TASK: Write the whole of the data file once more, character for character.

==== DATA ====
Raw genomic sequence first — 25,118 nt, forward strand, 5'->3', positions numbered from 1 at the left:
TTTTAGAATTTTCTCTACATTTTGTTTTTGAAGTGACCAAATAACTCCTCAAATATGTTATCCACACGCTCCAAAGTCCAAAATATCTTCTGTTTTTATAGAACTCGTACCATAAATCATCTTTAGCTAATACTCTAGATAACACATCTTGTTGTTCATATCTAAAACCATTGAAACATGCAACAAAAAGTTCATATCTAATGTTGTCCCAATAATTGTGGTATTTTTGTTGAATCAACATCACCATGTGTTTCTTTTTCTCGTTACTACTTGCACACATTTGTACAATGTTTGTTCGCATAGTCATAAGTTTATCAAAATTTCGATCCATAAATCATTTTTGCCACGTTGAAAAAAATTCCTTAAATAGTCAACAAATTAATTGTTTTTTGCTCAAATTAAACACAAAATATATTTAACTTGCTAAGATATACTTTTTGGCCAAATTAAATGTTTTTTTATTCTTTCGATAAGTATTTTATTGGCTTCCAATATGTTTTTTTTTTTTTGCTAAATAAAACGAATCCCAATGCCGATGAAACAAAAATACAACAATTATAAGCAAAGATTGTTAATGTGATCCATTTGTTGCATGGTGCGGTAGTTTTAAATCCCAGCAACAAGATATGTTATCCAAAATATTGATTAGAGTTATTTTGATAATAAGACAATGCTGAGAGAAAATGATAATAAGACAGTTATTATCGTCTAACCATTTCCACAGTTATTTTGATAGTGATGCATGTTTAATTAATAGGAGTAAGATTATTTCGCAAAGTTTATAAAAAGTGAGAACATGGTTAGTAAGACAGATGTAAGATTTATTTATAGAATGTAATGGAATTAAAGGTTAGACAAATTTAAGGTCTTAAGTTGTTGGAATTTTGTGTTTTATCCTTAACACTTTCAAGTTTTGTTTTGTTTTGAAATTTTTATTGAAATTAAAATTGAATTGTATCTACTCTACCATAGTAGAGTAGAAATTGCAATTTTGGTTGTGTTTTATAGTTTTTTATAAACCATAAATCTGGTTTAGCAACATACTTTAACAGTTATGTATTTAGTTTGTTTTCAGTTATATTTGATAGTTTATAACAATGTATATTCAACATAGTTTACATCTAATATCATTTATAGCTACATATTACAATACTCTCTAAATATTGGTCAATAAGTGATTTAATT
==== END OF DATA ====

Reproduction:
Raw genomic sequence first — 25,118 nt, forward strand, 5'->3', positions numbered from 1 at the left:
TTTTAGAATTTTCTCTACATTTTGTTTTTGAAGTGACCAAATAACTCCTCAAATATGTTATCCACACGCTCCAAAGTCCAAAATATCTTCTGTTTTTATAGAACTCGTACCATAAATCATCTTTAGCTAATACTCTAGATAACACATCTTGTTGTTCATATCTAAAACCATTGAAACATGCAACAAAAAGTTCATATCTAATGTTGTCCCAATAATTGTGGTATTTTTGTTGAATCAACATCACCATGTGTTTCTTTTTCTCGTTACTACTTGCACACATTTGTACAATGTTTGTTCGCATAGTCATAAGTTTATCAAAATTTCGATCCATAAATCATTTTTGCCACGTTGAAAAAAATTCCTTAAATAGTCAACAAATTAATTGTTTTTTGCTCAAATTAAACACAAAATATATTTAACTTGCTAAGATATACTTTTTGGCCAAATTAAATGTTTTTTTATTCTTTCGATAAGTATTTTATTGGCTTCCAATATGTTTTTTTTTTTTTGCTAAATAAAACGAATCCCAATGCCGATGAAACAAAAATACAACAATTATAAGCAAAGATTGTTAATGTGATCCATTTGTTGCATGGTGCGGTAGTTTTAAATCCCAGCAACAAGATATGTTATCCAAAATATTGATTAGAGTTATTTTGATAATAAGACAATGCTGAGAGAAAATGATAATAAGACAGTTATTATCGTCTAACCATTTCCACAGTTATTTTGATAGTGATGCATGTTTAATTAATAGGAGTAAGATTATTTCGCAAAGTTTATAAAAAGTGAGAACATGGTTAGTAAGACAGATGTAAGATTTATTTATAGAATGTAATGGAATTAAAGGTTAGACAAATTTAAGGTCTTAAGTTGTTGGAATTTTGTGTTTTATCCTTAACACTTTCAAGTTTTGTTTTGTTTTGAAATTTTTATTGAAATTAAAATTGAATTGTATCTACTCTACCATAGTAGAGTAGAAATTGCAATTTTGGTTGTGTTTTATAGTTTTTTATAAACCATAAATCTGGTTTAGCAACATACTTTAACAGTTATGTATTTAGTTTGTTTTCAGTTATATTTGATAGTTTATAACAATGTATATTCAACATAGTTTACATCTAATATCATTTATAGCTACATATTACAATACTCTCTAAATATTGGTCAATAAGTGATTTAATT